I wanted to post this email I sent during Christmas week. I still review it periodically to remind myself of how good life can be. With us all down sick again I find remembering this magical night helps me keep perspective! Hope you enjoy the musings of a tired delirious elf who is now a tired delirious something else. The creativity wanes when the sinuses are compromised and the ears are ringing. Anyway, to the memory we go....
Funny how we grown up elves, desperate to be a part of Santa's magic, think it must come from really big boxes full of multiple parts and tiny tiny screws that must be assembled in the dead of night after wrestling a very excited (and very sick) little boy into bed.
We told our oldest son that he must must must go to bed and stay there. Three potty trips and two hours later he finally succumbed to slumber. Every trip to the potty started with, "I was sleeping and I heard Santa's sleigh and I woke up." My husband is now downstairs furiously putting together a tool bench that said "some" assembly required. The pile of nuts and bolts on the floor made me run upstairs. I volunteered cheerfully to be the lookout. I already put together the play kitchen on Saturday. Although I have an affinity for putting things together, I think it only fair for someone else to exercise their following directions skills. My husband gives directions all week, it doesn't hurt him to follow them occasionally.
The baby (also very sick) has so far slept through it all. While I do not expect him to sleep through the night, we did get to watch a movie tonight before turning the "grown up room" (aka, room with the big screen tv in it) into Santa's workshop. The baby, alas, isn't getting near the pile that his older brother is. But his turn will come. Next Christmas we will need a Uhaul to get it all inside I guess. I try to pull back on the reins, but they keep slipping out of my hands.
Ah well, the magic is only for a short time. It's so much fun to be a part of. I have many many beloved memories of Christmas. Many of them about Santa, and many about other things during the Christmas season. The season almost always started Thanksgiving weekend with getting the tree. Followed quickly by the Christmas concert at school, the church Christmas pageant, and various and sundry other holiday things. My four high school Christmases are probably the most special for me. Then I had a ten year spell there where Christmas lost its luster for a while (watching your parents fall apart on Christmas Eve will do that). Then last year, our older son was finally big enough for Santa to have meaning.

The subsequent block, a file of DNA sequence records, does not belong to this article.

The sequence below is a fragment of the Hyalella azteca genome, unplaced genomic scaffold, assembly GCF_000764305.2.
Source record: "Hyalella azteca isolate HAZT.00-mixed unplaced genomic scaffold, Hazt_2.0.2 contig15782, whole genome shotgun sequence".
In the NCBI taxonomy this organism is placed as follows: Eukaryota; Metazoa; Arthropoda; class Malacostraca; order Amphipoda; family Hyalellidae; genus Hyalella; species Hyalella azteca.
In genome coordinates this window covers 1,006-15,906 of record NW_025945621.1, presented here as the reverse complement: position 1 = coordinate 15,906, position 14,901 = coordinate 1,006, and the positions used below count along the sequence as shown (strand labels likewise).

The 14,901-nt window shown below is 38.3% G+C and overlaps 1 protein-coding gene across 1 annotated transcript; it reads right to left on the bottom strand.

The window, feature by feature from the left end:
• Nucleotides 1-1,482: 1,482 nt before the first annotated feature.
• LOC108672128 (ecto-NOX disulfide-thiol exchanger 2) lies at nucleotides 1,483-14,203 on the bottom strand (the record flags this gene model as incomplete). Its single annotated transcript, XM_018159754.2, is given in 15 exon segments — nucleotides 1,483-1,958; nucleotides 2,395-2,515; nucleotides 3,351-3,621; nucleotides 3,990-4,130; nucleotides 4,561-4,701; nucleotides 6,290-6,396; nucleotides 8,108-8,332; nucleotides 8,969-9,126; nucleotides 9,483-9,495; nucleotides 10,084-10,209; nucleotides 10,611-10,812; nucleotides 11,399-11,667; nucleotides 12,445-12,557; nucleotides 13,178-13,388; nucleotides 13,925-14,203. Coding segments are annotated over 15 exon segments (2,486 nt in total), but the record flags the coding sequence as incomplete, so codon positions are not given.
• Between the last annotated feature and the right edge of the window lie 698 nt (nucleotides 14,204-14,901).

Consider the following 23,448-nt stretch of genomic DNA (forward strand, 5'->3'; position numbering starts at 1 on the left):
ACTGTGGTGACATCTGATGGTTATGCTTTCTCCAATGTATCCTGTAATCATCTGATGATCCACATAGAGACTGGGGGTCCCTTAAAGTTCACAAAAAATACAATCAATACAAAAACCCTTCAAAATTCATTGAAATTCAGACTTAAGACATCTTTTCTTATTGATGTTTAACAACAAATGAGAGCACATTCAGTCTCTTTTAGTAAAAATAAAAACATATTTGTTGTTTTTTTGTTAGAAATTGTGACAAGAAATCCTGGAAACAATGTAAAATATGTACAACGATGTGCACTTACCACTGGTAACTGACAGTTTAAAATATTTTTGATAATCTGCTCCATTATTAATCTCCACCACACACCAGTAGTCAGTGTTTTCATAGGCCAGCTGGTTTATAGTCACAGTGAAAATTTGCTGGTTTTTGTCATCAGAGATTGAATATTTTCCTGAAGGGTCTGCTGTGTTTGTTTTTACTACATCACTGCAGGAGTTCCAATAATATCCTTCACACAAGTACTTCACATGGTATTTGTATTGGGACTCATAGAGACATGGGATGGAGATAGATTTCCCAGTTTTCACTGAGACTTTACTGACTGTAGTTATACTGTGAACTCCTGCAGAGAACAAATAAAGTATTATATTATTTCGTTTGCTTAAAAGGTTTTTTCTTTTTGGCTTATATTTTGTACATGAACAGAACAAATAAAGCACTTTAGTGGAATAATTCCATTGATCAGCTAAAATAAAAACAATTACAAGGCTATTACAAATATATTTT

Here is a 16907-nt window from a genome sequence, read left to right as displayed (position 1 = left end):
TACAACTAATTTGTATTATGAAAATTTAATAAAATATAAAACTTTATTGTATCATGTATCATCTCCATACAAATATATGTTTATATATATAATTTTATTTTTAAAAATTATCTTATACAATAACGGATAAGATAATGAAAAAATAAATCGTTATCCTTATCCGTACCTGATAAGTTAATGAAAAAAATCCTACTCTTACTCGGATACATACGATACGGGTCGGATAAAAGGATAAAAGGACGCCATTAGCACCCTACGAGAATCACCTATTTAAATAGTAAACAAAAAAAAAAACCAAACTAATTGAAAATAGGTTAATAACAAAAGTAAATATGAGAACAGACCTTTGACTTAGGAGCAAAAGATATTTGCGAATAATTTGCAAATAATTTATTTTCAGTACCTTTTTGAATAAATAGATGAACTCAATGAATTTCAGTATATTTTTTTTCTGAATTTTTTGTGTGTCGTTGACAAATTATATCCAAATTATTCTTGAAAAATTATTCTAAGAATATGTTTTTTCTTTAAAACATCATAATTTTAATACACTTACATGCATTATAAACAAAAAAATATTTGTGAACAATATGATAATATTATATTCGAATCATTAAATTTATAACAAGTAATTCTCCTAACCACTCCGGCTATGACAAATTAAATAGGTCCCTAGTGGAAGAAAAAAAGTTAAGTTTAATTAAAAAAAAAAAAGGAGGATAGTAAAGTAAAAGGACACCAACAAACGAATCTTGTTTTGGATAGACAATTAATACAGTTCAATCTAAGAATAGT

This year is even more special. The magic has been rekindled for me and not just because of Santa. We're home together, the four of us, with no where to go, and nothing to do but be together. I am sad that the boys are sick, but it forced us to stay home. We made dinner and ate off my Christmas china that's been in the cabinet for 3 years and spent it's previous life traveling in a box. We lit glitter candles and turned on The Time Life Christmas Carol collection on the cd player. My son and I made cookies for Santa. The baby went to bed. My husband and I cuddled on the couch--me in my new bathrobe, he in his new slippers. Seriously, who would believe a bathrobe and slippers could bring new meaning to Christmas? Kinda like that year I got that toaster I really wanted. I was so excited to make breakfast that morning. Yes, I'm weird. I have a thing about useful gifts.
Anyway, this season has been fun and sweet. My son and I opened a door on the Advent calendar every day. I've had so many teachable moments this Advent--and not just for him. Every day that I had to explain to my son that we have to wait, I was explaining it to myself again too. It's funny how those lessons can be like a mirror if you let them. He has prayed for toys, I've prayed for peace. And this year I found it. We can all have teachable hearts if we just get out of our own way.
Shalom, Namaste, Peace be with you